Theodore Roosevelt Role in Progressive Era: Essay

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The United States once found itself entering a world of rapid economic and industrial growth. Technological advances came forth at a rapid rate in both the transportation and manufacturing industries. Along with such developments, a wave of transformation came over the country and multiple social reform movements came to fruition. The Women’s Suffrage Movement, Child Labor, Abolition, Temperance, Prison Reform, and Workplace Improvements were some of the unions formed during such a deceiving period. Such a prosperous era that bloomed during the 1870s was called the Gilded Age; a time of opulence for the wealthy. The “Gilded Age”, a term coined by Mark Twain who alluded to America being like gold- whose surface is dazzling and filled with promise, but at its core, the harsh reality of those who weren’t part of the 1% were suppressed underneath. Corruption was at its prime and thrived on the exploitation of the working class. Some notable figures from the fraudulent point in time were Susan B. Anthony, Andrew Carnegie, John D. Rockefeller, Boss Tweed, Carrie Nation, and Charles Darwin. Monopoly and Trusts laws were set in place all while the abuse of workers, corrupted usage of political machines, and the imbalanced distribution of wealth raised in prevalence. The basis of progressivism derived from the populist movement of the Gilded Age; building upon their previous efforts and bringing their goals to realization. Progressive reformers and the federal government attacked the remaining prevailing issues during the 1880-1923 period with very distinct motives, and various favorable outcomes, predominantly aiming to break the stranglehold of monopolies, improve the deteriorating conditions of the poor, and help the marginalized groups achieve their particular objectives.

Then, the Populist Party was made up of mainly farmers and laborers who ultimately didn't succeed in achieving their goals. However, the main ideology of this movement was what inspired the creation of the progressive era, which was the realization that “Corruption dominates the ballot box, the legislatures, the Congress, and even touches the ermine of the bench. The newspapers are largely subsidized or muzzled, public opinion silenced..labor impoverished” (doc 8). Both movements wanted to change the menacing grip corruption had on the US and allow the government to take proper action against the robber barons. Similarly, both movements were aware of the dire consequences it was having on the majority all while allowing rich white men to remain at the top of society. A reference to the 16:1 ratio of the Gilded Age was made when explaining how “Silver. has been demonetized to add to the purchasing power of gold by decreasing the value of all forms of property as well as human labor. If not met and overthrew at once it forebodes terrible convulsions, the destruction of civilization, or the establishment of an absolute despotism” (doc 8). Here the populist party takes the time to acknowledge the financial moves of the corrupt leaders and how it will lead to them having an excess amount of control over the rest of the population. There is genuine concern, especially for the working class and what will become of them once large businesses rule the nation and its government. The Progressive movement also called for the government to enforce its power and obliterate the corrupt companies who have too much power and influence in their hands. The main reason why the movement fell apart and nobody else paid much attention besides those affected was that the people from other social classes and parties were not willing to get themselves involved as it meant that they too would lose their outrageous wealth. The Progressive movement was made up of mostly middle-class citizens and was successful due to the support it received from almost every region. It is important to note that the progressive movement was not very inclusive in regards to ethnic minorities as they did not intend to help African Americans but they did help laborers, farmers, women, and the temperance movement. Their main goals were to get rid of bad trusts, end political machines, improve living conditions, conserve natural resources, stop corrupt election practices, improve working conditions, and reform banking, prohibition, and women's suffrage. The intent with some of the reforms during the progressive movement had a sinister intent. White women tried to achieve their suffrage for themselves by telling the public that if they allowed white women to vote, they couldn’t drown out the power of black voters. Eugenics (birth control) was created to prevent the undesired population (black) from growing. The true reason behind temperance (banning drinking alcoholic beverages) was associated with immigration. Since it was widely known that certain immigrants had a heavy drinking culture and the white population wanted to regulate the number of immigrants coming into the US, temperance was the sure way to achieve exactly that. Some of the most influential figures of the progressive movement were the “muckrakers.” They are not to be confused with yellow journalists who would more likely than not exaggerate or fabricate some details of big scoop to gain massive amounts of traction for the controversy they are selling. Muckrakers would open the eyes of the audience by telling sensationalist stories of the truth, leaving the decision to the public of what type of action they’d like to take place. These journalists would expose the hidden evils of businesses and society to bring awareness to what was happening under the table. They achieved true success once they got the president to be willing to make changes and the middle class to have the veil lifted from their eyes for them to realize just how severe things truly were. Many reformers did not want to destroy capitalism but they did support communismsocialism (kept under wraps due to the possibility of losing support). Some of their goals were to tax the rich “generously” but were aware that some of these rich people were willing to help as long as they did not lose out on anything materialistic.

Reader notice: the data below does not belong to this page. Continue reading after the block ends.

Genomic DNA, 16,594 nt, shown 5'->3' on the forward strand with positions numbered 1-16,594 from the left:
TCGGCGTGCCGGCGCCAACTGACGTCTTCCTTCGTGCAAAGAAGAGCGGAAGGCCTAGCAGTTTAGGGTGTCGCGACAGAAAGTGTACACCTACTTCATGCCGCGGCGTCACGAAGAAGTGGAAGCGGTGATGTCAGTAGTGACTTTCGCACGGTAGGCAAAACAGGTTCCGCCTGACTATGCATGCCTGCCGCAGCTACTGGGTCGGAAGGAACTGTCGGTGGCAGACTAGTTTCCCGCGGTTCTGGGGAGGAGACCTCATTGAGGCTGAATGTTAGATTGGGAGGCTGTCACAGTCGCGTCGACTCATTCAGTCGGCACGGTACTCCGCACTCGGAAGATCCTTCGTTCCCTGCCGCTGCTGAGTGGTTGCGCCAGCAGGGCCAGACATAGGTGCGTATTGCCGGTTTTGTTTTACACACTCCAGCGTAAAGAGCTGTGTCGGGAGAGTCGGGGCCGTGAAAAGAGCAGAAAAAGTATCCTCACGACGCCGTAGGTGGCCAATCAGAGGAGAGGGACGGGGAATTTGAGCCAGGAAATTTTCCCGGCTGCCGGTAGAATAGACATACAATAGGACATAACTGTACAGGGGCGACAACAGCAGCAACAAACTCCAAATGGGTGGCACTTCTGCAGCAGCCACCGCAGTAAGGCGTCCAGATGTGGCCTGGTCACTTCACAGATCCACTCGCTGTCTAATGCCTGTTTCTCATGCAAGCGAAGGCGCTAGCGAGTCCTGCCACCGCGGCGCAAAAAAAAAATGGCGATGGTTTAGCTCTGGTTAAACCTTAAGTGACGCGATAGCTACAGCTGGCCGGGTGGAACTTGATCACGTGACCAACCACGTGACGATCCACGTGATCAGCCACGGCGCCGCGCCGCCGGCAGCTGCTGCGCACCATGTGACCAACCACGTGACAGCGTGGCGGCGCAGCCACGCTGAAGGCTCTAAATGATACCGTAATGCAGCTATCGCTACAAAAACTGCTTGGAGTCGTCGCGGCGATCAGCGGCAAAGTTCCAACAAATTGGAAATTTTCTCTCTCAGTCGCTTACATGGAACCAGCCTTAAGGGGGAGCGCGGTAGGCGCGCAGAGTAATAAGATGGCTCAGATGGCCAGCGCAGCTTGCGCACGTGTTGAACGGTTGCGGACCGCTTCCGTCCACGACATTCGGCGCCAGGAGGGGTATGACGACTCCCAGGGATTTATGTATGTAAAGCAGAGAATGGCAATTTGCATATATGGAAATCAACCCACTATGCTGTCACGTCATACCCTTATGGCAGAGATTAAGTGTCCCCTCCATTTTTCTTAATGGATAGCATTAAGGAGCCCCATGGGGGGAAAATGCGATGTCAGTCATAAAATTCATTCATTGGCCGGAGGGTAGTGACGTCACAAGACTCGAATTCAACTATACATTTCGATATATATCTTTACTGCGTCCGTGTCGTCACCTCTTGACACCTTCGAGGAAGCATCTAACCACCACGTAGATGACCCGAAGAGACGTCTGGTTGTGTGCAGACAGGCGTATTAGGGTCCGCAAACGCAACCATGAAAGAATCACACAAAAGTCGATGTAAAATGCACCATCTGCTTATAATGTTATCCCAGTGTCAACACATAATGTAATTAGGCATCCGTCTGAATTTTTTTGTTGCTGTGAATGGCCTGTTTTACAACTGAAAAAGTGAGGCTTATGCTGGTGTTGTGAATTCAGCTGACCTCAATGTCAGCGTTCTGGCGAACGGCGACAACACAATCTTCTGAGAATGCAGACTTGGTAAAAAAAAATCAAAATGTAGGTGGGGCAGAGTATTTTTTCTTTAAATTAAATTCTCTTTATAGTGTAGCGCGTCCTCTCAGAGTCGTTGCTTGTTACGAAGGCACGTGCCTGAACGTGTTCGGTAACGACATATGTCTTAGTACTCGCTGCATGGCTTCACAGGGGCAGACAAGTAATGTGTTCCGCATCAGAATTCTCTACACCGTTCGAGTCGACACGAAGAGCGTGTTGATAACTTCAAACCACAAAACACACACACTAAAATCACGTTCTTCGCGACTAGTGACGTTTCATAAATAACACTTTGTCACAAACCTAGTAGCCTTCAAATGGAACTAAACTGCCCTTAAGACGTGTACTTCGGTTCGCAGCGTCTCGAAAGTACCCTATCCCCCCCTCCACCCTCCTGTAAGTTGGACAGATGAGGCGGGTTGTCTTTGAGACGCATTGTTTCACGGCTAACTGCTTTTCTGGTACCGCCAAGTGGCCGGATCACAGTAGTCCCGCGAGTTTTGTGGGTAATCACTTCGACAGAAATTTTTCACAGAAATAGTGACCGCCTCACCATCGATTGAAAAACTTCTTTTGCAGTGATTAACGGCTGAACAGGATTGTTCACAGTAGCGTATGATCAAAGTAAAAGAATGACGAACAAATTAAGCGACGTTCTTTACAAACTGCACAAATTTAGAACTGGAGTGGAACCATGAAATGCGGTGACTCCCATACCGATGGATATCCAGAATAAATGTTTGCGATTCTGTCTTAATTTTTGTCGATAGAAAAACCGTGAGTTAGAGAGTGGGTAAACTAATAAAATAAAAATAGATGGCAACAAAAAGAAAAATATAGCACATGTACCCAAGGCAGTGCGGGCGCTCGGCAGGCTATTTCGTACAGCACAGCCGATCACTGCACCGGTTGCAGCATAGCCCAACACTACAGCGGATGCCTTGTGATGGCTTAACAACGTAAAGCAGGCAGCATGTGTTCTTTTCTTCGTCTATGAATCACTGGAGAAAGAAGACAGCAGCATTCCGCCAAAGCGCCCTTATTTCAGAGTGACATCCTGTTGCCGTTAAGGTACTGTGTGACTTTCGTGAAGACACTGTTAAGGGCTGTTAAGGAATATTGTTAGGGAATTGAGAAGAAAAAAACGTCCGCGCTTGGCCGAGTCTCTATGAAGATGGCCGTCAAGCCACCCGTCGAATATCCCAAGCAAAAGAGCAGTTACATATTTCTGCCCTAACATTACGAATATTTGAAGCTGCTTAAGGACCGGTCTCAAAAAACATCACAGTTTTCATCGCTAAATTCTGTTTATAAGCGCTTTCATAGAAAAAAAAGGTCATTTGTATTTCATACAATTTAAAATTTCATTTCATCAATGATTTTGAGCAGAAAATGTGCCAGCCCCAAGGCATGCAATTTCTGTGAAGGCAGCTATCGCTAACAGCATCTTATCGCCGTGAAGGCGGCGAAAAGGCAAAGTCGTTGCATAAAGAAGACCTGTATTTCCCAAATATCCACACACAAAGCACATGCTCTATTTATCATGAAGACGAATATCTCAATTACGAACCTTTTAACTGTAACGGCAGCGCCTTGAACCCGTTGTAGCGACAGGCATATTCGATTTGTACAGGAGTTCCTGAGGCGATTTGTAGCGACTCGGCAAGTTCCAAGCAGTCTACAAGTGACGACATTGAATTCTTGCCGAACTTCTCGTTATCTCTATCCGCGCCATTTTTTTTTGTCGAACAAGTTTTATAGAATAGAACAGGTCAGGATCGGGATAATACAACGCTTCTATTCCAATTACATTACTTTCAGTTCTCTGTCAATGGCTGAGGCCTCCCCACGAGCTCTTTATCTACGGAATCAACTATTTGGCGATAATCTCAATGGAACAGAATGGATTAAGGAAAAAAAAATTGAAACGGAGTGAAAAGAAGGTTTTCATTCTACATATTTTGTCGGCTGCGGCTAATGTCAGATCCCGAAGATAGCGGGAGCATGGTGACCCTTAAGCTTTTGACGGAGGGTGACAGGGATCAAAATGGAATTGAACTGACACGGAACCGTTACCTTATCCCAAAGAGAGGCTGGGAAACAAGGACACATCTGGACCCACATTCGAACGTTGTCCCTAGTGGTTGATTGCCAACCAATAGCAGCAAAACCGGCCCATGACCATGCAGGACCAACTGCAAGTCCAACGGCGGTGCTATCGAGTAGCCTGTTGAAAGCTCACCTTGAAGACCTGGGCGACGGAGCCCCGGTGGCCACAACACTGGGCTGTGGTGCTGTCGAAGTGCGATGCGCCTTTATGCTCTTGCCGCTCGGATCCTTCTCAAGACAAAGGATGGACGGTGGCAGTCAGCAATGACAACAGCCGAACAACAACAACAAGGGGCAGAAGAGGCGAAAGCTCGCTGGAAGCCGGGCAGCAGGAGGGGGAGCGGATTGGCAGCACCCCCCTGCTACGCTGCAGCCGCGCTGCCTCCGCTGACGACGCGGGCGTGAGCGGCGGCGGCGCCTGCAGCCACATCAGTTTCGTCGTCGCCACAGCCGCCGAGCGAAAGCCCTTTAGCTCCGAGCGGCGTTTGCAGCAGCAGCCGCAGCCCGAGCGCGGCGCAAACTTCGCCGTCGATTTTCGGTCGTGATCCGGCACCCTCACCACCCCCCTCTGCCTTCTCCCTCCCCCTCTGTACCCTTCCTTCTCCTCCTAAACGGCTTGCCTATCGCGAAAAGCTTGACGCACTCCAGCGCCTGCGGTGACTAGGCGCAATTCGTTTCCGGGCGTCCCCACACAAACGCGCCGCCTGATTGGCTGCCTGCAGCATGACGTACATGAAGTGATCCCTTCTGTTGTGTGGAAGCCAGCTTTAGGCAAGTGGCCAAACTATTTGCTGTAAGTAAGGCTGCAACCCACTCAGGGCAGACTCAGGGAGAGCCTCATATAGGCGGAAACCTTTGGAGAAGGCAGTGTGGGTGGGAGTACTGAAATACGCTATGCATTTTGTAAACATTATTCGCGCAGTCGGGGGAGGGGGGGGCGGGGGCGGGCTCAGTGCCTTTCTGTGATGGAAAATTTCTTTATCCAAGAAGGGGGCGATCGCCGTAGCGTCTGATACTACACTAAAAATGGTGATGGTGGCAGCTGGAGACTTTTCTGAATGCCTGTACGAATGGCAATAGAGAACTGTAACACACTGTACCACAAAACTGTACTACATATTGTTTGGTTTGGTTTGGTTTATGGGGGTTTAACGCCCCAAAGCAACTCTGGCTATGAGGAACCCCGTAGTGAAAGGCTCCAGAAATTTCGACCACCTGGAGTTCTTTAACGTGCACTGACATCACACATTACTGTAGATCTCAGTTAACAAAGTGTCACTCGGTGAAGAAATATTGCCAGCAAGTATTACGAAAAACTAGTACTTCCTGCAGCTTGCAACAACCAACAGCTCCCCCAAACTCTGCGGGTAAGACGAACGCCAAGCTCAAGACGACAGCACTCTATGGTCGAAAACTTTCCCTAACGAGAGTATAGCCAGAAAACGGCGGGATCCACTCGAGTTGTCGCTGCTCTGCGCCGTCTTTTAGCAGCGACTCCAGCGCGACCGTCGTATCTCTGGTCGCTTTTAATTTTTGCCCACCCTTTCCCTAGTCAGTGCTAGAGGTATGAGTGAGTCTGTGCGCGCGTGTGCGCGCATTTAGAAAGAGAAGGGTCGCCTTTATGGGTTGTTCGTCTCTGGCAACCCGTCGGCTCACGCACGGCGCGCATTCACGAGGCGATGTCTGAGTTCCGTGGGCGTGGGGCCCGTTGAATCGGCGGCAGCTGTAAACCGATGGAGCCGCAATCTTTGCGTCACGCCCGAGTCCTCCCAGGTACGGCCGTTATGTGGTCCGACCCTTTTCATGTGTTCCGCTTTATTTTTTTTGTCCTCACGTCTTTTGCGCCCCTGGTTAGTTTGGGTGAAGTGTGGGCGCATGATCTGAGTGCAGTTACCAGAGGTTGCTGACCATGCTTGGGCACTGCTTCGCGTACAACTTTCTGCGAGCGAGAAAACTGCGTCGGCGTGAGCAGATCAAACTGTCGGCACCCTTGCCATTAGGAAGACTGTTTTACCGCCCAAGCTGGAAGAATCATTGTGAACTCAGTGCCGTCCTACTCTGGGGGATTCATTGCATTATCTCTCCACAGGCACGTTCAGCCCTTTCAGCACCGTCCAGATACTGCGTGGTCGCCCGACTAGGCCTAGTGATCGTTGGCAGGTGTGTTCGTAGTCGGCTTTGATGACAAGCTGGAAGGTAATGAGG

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Theodore Roosevelt was a progressive who wanted to assert the government's power over businesses by taking the necessary measures to control trusts as shown in Document 1 (Washington Post, 1907). Roosevelt kept close to him the ideology that some trusts were necessary for the operation of the economy; solely weeding out the “bad” ones from the “good” ones was the rule of thumb he lived by as demonstrated in document one. The figure who had power over the bear-like creature decided to kill the “bad” trusts bear and spare the life of the “good” trusts bear just as Roosevelt did when implementing the trusts laws. Upton Sinclair was a prominent figure in the progressive movement known for shocking the public, nationally by publishing his novel The Jungle. Originally written with the intent to expose the plight and mistreatment of the factory workers, Sinclair captured the attention of his readers by painting elicit, vivid images of the unhygienic process of the meat-packing industry and the unsanitary conditions the Chicago slaughterhouses found themselves in. The Neill-Reynolds Report (doc.2) provides an analogous effect when describing the “damp and soggy” floors which were “in dark, ill-ventilated rooms”, most importantly emphasizing the condition of the meat that was “shoveled from filthy wooden floors..rarely rotten box carts..gathering dirt, splinters, and floor filth, and the expectoration of tuberculosis and other diseased workers” (doc 2) Due to supercilious factory owners not allowing their employees to take sick-leave, their workers often had to work while being in horrid conditions, exacerbating their well being. Similarly, Sinclair’s novel provided a superfluous amount of detail that the wealthy too were leery of the state of the food being provided by such disingenuous companies. Progressives were able to achieve sublime success when Theodore Roosevelt decided to pass the Meat Inspection Act and Pure Food.